Large multinational corporations should be accountable for all the workers in their supply chains, a global trade union has argued, in a new report alleging that exploitation has become the dominant business model in global trade.
The International Trade Union Confederation (ITUC) said that 166 million workers make up a “hidden workforce,” meaning that they are employed indirectly in supply chains and subject to labor abuses but earn trillions of dollars for big companies.
Some of those workers are in Cambodia, where low wages are the major attraction to businesses. Labor advocates in the country say that while working conditions have in general been improving, new legislation threatens to weakened the few safeguards that are in place.
ITUC studied 50 major companies—including Nestle, Coca-cola, General Electric and Walmart—and found that only 6 percent of workers in their supply chains were directly employed. The fifty companies had combined revenues of US$3.4 trillion. Their cash reserves alone would represent $5,000 extra in wages each year for the “hidden workforce,” the report said.
“The model of production is based on exploitation,” Sharan Burrow, the ITUC’s general secretary told VOA Khmer in a recent interview.
Transparency was lacking in the multiple layers of contractors and subcontractors employed by major companies, she said, which meant companies were escaping proper scrutiny and regulation.
“When there are no safe, secure, regulatory environments that provide fundamental rights, then companies aren’t absolved from their responsibilities,” Burrow insisted.
ITUC urged big companies to comply with the U.N.’s Guiding Principles for Business and Human Rights, and to ensure supply chain transparency, safe and secure work, a living wage and collective bargaining rights for all workers.
The situation for workers is made worse in countries like Cambodia because of domestic regulatory systems are weak thanks to an unwillingness among governments to hold large companies accountable, said Burrow.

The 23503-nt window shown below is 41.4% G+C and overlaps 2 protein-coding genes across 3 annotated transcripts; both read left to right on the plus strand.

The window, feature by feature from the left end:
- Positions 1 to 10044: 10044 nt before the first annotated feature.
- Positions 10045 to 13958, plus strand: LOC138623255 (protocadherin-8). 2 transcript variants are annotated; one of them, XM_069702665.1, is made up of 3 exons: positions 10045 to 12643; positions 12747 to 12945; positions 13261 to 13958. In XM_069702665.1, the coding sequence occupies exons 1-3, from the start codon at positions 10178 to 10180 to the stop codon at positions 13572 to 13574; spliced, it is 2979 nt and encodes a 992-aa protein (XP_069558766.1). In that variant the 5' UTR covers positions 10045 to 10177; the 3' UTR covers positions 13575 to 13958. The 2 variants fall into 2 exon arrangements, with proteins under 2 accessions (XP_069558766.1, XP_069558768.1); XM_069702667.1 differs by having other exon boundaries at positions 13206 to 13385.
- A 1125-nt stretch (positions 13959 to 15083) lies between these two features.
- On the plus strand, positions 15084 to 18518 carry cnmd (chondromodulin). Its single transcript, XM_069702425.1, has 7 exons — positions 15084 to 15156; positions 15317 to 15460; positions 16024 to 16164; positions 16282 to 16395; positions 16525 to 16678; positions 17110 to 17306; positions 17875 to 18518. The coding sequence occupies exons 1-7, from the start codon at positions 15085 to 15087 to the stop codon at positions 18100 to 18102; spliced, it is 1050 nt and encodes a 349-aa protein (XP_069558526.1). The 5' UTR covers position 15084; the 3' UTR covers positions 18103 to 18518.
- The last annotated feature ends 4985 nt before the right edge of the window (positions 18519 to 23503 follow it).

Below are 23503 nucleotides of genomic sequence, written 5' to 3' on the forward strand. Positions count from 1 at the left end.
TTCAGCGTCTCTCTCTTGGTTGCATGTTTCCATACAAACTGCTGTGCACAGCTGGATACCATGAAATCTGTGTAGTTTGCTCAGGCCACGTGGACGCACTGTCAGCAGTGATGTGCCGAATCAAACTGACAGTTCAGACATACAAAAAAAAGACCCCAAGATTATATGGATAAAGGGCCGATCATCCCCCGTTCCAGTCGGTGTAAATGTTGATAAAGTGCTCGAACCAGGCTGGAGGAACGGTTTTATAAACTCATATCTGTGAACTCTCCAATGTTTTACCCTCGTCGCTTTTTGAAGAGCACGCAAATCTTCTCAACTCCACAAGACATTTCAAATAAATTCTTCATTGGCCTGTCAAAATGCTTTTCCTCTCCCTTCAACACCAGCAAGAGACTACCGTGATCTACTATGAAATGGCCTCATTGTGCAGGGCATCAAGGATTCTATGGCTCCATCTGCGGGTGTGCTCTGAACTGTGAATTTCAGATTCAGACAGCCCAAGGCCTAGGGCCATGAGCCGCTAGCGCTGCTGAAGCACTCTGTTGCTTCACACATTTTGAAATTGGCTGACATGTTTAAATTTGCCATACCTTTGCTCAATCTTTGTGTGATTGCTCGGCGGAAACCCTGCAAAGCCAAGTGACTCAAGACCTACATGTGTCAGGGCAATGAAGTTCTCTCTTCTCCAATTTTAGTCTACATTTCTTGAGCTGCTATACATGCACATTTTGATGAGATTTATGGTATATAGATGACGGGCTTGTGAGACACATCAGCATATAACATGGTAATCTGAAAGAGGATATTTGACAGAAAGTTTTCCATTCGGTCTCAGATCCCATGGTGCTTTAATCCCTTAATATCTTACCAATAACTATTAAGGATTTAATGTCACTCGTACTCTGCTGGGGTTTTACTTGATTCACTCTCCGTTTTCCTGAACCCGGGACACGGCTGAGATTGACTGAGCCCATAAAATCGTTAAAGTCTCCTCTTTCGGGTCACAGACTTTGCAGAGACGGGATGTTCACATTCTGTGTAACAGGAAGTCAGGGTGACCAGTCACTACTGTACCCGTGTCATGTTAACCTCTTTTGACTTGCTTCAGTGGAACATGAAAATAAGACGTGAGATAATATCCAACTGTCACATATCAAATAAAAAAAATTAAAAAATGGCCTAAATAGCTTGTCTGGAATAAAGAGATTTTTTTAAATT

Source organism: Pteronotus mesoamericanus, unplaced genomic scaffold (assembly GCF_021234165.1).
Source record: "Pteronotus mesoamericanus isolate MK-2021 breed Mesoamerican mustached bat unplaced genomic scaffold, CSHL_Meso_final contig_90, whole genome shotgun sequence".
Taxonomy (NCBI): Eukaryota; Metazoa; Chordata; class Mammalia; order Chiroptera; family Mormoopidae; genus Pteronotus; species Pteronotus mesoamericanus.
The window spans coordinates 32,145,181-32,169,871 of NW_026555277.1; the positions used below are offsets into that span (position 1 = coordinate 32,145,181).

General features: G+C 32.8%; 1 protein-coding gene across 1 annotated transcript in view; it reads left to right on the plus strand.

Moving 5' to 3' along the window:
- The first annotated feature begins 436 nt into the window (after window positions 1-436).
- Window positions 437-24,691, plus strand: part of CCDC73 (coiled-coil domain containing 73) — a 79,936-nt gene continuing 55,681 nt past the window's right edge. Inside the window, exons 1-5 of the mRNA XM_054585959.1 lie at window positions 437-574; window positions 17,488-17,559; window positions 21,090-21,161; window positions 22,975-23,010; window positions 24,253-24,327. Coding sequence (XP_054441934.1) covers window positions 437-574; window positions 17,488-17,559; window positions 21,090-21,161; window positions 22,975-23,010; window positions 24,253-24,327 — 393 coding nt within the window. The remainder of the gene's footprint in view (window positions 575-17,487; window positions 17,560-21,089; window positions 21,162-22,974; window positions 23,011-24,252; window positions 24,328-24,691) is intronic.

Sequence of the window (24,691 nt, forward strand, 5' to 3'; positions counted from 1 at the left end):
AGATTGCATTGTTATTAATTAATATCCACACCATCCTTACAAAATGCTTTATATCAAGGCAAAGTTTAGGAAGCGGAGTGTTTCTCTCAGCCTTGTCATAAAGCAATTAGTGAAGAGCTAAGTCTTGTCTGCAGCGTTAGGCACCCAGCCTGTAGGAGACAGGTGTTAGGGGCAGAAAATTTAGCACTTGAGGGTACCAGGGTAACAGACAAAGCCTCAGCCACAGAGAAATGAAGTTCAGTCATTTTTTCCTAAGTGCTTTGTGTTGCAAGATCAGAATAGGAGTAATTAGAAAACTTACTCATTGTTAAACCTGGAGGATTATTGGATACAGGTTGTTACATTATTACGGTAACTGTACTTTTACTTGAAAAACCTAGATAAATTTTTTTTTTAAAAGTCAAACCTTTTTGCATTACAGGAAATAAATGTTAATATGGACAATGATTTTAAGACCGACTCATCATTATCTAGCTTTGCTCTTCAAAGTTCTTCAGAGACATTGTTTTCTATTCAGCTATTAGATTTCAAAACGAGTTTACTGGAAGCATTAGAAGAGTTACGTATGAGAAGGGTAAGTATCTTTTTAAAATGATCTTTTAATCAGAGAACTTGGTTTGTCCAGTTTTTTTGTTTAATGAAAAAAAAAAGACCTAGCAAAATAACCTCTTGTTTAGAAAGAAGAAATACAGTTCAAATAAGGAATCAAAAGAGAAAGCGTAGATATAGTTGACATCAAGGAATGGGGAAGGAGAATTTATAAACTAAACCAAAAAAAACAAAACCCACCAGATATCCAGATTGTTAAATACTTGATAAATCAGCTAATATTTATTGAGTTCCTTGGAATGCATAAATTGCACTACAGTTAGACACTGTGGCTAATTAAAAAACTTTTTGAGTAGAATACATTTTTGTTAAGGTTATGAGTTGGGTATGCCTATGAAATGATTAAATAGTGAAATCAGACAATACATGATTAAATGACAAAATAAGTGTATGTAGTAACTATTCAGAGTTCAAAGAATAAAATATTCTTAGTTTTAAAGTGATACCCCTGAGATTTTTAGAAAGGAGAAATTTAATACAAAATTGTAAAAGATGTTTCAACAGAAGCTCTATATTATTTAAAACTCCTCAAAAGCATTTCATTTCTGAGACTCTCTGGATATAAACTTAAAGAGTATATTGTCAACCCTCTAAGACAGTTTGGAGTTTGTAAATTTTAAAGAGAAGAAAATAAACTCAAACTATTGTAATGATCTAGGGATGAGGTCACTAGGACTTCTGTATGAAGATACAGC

“They don’t legislate for those protections often because they’re cowed by the demands of big businesses who want cheap labor,” she said, adding that, ideally, companies would be held to the standards of regulations in their home markets.
“If the governments where multinationals are headquartered were to legislate to mandate due diligence, then we could prosecute companies across borders.”
Cambodian workers have some hard-won rights and a minimum wage, but government action is threatening their freedom of association, said Ath Thorn, president of the Cambodian Labor Confederation.
“If you compare the working conditions of workers today to a decade ago, it’s making slow progress, but it’s better,” he said, going on to cite the poor working conditions that led more than 1,800 workers to faint in factories in 2015.
A draft Union Law is currently under discussion that could place restrictions on labor organizers, he said.
“The draft law tends to limit on the scope of our work, and also interferes with our internal work. For example, there is a requirement for unions to file financial reports to relevant institutions,” said Ath Thorn.
Factory owners argue that the law is necessary to prevent radical unions from holding strikes that are not supported by the majority of workers.
“We asked that the law ensure 20 per cent of workers in a factory have to be represented by the union, and that shall reflect fair representation of workers,” said Kaing Monika, deputy secretary general of Garment Manufacturers Association in Cambodia.
He added that factory owners and the association were not against workers’ rights to strike, as long as the decision is made democratically, and with due process.
“We want to see unions hold a democratic meeting among their members to ensure that everyone can vote for or against a public strike,” said Kaing Monika, adding that unions should also be transparent with their financial matters, as is common practice in developed countries.